Regional Calf Report: Southern Wisconsin – Frankie Rathbun, Vita Plus Columbus
Spring has arrived here in southern Wisconsin and we have been experiencing the wet conditions that come along with it. Based on the on-farm observations our team has made and discussions with veterinarians, I believe that respiratory disease has been the number one challenge as we enter spring. Along with that, an increase in Salmonella-related challenges have not only resulted in scours, but also have developed into respiratory issues in some herds. Salmonella can be transferred through saliva, milk, fecal-oral vectors, nasal contact and colostrum. Key factors that impact the spread of Salmonella are cleanliness and ventilation.
Maternity pens and colostrum are two of the main areas where calves are exposed to Salmonella. Cleaning and sanitizing calving pens after each cow is essential, along with minimizing cow-calf interactions after birth. Remember Salmonella needs moisture to survive, so keep calving areas dry and clean dry cow waters to help minimize bacteria growth. As for colostrum, it is always important to keep harvesting equipment clean and separate from sick calf equipment to avoid cross-contamination. Pasteurization does kill Salmonella. If you are not heat-treating colostrum, feed it as soon as possible after harvest or cool colostrum quickly by storing it in smaller containers.
Around this time of year, ventilation tends to come up more in conversation, and has a huge impact on calf health. Barns are starting to open up and curtains start to become a challenge with warm days and cool nights. It is also important to monitor overhead doors as they can be a main source of drafty barns and, if you have positive pressure, the strong gusts of wind through the doors can severely alter how the ventilation system operates. Related to positive pressure tubes, we always like to remind producers to do some cleaning and/or maintenance of both the tubes and fans to make sure they operate correctly for the spring and summer.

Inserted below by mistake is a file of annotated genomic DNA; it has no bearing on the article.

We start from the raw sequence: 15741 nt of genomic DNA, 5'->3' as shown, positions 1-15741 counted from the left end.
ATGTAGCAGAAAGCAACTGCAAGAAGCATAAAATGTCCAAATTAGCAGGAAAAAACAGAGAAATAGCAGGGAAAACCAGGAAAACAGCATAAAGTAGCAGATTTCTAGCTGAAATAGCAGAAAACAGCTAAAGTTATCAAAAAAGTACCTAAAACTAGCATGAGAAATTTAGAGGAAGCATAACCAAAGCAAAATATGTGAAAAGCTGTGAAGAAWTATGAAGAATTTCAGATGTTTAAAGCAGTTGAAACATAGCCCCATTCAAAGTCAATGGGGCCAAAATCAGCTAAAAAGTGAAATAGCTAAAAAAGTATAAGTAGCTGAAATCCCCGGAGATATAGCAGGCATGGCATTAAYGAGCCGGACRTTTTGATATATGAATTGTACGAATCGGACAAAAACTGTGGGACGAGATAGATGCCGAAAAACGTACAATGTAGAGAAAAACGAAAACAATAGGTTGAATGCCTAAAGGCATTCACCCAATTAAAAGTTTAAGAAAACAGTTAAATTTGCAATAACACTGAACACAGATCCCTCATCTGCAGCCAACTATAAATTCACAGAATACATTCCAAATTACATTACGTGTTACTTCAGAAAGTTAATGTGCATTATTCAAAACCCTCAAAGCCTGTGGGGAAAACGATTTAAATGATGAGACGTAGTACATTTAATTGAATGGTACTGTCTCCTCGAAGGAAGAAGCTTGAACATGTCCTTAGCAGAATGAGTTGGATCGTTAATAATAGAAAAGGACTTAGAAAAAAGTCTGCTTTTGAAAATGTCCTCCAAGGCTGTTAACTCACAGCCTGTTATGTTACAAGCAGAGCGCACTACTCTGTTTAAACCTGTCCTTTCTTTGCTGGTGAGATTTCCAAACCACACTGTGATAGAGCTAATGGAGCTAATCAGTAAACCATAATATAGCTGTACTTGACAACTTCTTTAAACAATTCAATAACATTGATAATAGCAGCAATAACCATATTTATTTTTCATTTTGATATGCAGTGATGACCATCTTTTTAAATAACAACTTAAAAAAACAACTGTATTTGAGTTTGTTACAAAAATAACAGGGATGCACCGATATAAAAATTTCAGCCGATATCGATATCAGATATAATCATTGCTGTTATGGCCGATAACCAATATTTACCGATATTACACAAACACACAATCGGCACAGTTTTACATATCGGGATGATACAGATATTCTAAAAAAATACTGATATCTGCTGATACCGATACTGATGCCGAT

Another topic that we like to discuss with producers in the springtime is fly control. Maintaining fly control not only decreases the amount of stressors on calves, but it can also help limit the spread of Salmonella. Some fly control tips include:
- Keep feeding areas and equipment clean, especially by minimizing waste (water, milk and starter) around feeding areas.
- Keep starter and water fresh.
- Keep bedding clean and dry by bedding more frequently.
- Keep weeds away from calf and heifer areas.
ClariFly® in calf feed is another management tool used to control flies. It prevents the four most irritating flies (horn flies, house flies, stable flies and face flies) from developing and emerging in manure and should be fed 30 days prior to flies appearing and until 30 days after the first frost.
A change in the seasons also means a change in our calf programs. Now is the time to take on these projects so our calf care is up-to-par as we head into the busyness of fieldwork and other spring projects.
Starting Strong - Calf Care